Or if the company even still exists. In films it's common for a company to be created specifically for the film and then folded immediately once they're finished.

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        June 20, 2011 2:12 PM

        when submitting resumes for jobs, you should have 2 shipped titled ... Oh, but you weren't in the credits? ... sucks for you

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          June 20, 2011 2:18 PM

          this :(

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          June 20, 2011 3:21 PM

          So when checking on potential employees, they play a game you supposedly worked on to the end so that they can check and make sure you're in the credits?

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            June 20, 2011 3:43 PM

            A) Many games have an option to view the credits right from the main title screen.
            B) That's hardly the only place the credits list would be available.
            C) You'd be surprised at the balls some people have who will claim to have worked on a project even though they had nothing at all to do with it. I've seen people outright steal other peoples' work and put it on their demo reels as if it was their own.

            I don't think it's unreasonable to assume that a game company can find out whether you've worked on a given title without having to play though the entire game first and I don't think it's unreasonable that they would check on it occasionally, especially for someone who's unknown.

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              June 20, 2011 5:27 PM

              It's so odd the games industry does this when they should just be able to contact the company. Now I suppose the company could go out of business but it's not like I get my name in any of the web sites I've coded.

              I'm not saying they are whiny at all by the way. It's more of an interesting thing when you work in other fields of development.

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            June 20, 2011 5:29 PM

            No, its just a word of mouth network. Mobygames and Game credits have become too unreliable. Calling HR for employment verification or LinkedIn based on people who may know them is pretty much the norm. Its a small industry, so it'd be tough to balls out lie and I bet you'd get caught pretty quickly by doing that.

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              June 20, 2011 6:39 PM

              Yeah, I'm only credited with 1 title on Mobygames, but I've worked directly on 9 titles now.

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            June 20, 2011 5:32 PM

            haha no they check mobygames or a PDF or something

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          June 20, 2011 5:38 PM

          that's one reason working at Telltale was sweet. I worked there for almost 2.5 years and I have my name in the credits of 16 games, though I should have been in the credits for episodes 2, 3 and 4 of Sam & Max season two (I'm only in episode 5 and I started work the day episode 1 was released). I also got into the credits of the first two episodes of season three even though I left before the first episode was released so I guess it evens out. either way I totally shipped sixteen games!

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          June 20, 2011 5:45 PM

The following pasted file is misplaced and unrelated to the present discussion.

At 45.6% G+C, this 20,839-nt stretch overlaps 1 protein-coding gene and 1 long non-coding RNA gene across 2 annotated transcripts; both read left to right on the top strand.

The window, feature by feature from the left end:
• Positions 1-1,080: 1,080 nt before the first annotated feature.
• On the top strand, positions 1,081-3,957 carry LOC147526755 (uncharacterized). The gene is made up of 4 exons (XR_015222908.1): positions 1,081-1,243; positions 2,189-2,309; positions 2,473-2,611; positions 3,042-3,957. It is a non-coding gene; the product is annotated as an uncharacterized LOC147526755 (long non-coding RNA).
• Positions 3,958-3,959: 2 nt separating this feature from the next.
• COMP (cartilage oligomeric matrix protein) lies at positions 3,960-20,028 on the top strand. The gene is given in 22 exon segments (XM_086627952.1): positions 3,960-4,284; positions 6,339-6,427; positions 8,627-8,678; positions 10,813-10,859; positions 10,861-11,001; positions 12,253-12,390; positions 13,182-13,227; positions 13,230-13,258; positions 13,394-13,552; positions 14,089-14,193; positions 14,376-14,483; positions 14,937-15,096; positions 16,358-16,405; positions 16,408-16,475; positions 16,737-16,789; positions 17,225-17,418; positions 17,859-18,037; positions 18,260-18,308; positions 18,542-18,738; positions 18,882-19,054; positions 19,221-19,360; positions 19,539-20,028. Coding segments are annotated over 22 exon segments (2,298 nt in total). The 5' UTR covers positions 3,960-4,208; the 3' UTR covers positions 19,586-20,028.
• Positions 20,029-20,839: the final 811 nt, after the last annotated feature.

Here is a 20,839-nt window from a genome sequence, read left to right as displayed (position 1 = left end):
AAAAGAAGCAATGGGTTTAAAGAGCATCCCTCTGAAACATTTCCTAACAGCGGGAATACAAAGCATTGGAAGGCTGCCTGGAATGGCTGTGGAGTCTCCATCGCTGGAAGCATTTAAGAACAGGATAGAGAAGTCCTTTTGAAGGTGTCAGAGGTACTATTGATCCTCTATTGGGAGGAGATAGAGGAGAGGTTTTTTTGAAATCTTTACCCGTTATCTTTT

What really sucks is if you worked for a contract company doing assets for a game. Guess who gets the credit in the game? The contract company. You get nothing. I've worked on games, but with no credit except the source of the assets and contact info to confirm. :/

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        June 20, 2011 2:19 PM

        In the early days of video games, some studios/publishers didn't even credit the developers at all. Most Atari 2600 games were designed by small teams of one or two people, but only Atari's name would be on it in the end. It kind of sucks, really.

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        June 20, 2011 2:52 PM

        Even if you disregard the need for it when looking for jobs and such, there's also the pride in something you've helped create. Games are a creative product and it's quite nice to see your name scroll past in the credit list, being able to show it to friends and family. I would probably feel quite bummed if I wrote a book or painted a painting and wasn't allowed to have my name on them.

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          June 20, 2011 3:36 PM

          Yep. This is why it was disappointing to see the QA and Production staff taken out of the credits on several of the Vivendi titles we sold to other companies after the merger. That said, I have a lot of respect for THQ for leaving the Vivendi/Sierra credits in the finished version of 50 Cent: Blood on the Sand.

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            June 20, 2011 3:41 PM

            I wonder if Rebellion did any changes at all to Ground Control 2. My friend already confirmed that the manual (which contains the credits) is not modified (well, at least the original credits are there, might be extended).

            I should probably take a look into that. >_

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              June 20, 2011 4:47 PM

              I'm just customer support and we get our names in the credits of the games we release. Feels awesome to see that, and believe it or not, helps us take more pride in the support work we do.

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        June 20, 2011 5:02 PM

        it's actually pretty important for workers in the movie and game industry

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        June 21, 2011 5:40 AM

        You sound like the perfect candidate to work for Team Bondi. You're just the type of employee they want to have. Tell you what, we can both work there and on the games credits I will put my name down for the work you did. I know you won't mind.